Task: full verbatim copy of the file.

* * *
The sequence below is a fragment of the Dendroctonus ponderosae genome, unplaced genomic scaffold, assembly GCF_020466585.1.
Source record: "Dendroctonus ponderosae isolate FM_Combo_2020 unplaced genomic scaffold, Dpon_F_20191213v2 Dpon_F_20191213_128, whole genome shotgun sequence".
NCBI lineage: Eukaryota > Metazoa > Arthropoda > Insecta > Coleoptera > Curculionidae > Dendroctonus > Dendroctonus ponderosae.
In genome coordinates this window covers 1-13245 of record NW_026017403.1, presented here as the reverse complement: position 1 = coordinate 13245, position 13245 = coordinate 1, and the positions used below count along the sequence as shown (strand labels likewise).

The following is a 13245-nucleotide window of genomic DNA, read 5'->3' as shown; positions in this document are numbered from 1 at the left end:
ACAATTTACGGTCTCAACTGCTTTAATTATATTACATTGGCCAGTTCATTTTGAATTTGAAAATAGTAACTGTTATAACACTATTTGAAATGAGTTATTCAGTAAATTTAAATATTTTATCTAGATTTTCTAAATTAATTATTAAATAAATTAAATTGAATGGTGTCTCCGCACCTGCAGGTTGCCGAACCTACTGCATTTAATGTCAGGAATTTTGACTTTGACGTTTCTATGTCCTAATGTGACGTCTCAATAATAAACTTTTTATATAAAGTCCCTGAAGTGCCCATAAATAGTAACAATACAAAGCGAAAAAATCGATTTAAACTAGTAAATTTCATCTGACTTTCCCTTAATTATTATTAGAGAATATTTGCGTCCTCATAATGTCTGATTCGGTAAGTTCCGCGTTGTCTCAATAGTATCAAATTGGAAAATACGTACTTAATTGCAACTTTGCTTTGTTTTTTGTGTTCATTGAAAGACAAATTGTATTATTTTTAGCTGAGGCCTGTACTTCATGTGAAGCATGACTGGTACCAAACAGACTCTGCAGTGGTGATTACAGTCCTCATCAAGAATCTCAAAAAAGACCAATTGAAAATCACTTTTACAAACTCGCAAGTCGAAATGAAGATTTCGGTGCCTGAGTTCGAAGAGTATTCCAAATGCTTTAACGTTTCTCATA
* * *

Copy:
The sequence below is a fragment of the Dendroctonus ponderosae genome, unplaced genomic scaffold, assembly GCF_020466585.1.
Source record: "Dendroctonus ponderosae isolate FM_Combo_2020 unplaced genomic scaffold, Dpon_F_20191213v2 Dpon_F_20191213_128, whole genome shotgun sequence".
NCBI lineage: Eukaryota > Metazoa > Arthropoda > Insecta > Coleoptera > Curculionidae > Dendroctonus > Dendroctonus ponderosae.
In genome coordinates this window covers 1-13245 of record NW_026017403.1, presented here as the reverse complement: position 1 = coordinate 13245, position 13245 = coordinate 1, and the positions used below count along the sequence as shown (strand labels likewise).

The following is a 13245-nucleotide window of genomic DNA, read 5'->3' as shown; positions in this document are numbered from 1 at the left end:
ACAATTTACGGTCTCAACTGCTTTAATTATATTACATTGGCCAGTTCATTTTGAATTTGAAAATAGTAACTGTTATAACACTATTTGAAATGAGTTATTCAGTAAATTTAAATATTTTATCTAGATTTTCTAAATTAATTATTAAATAAATTAAATTGAATGGTGTCTCCGCACCTGCAGGTTGCCGAACCTACTGCATTTAATGTCAGGAATTTTGACTTTGACGTTTCTATGTCCTAATGTGACGTCTCAATAATAAACTTTTTATATAAAGTCCCTGAAGTGCCCATAAATAGTAACAATACAAAGCGAAAAAATCGATTTAAACTAGTAAATTTCATCTGACTTTCCCTTAATTATTATTAGAGAATATTTGCGTCCTCATAATGTCTGATTCGGTAAGTTCCGCGTTGTCTCAATAGTATCAAATTGGAAAATACGTACTTAATTGCAACTTTGCTTTGTTTTTTGTGTTCATTGAAAGACAAATTGTATTATTTTTAGCTGAGGCCTGTACTTCATGTGAAGCATGACTGGTACCAAACAGACTCTGCAGTGGTGATTACAGTCCTCATCAAGAATCTCAAAAAAGACCAATTGAAAATCACTTTTACAAACTCGCAAGTCGAAATGAAGATTTCGGTGCCTGAGTTCGAAGAGTATTCCAAATGCTTTAACGTTTCTCATA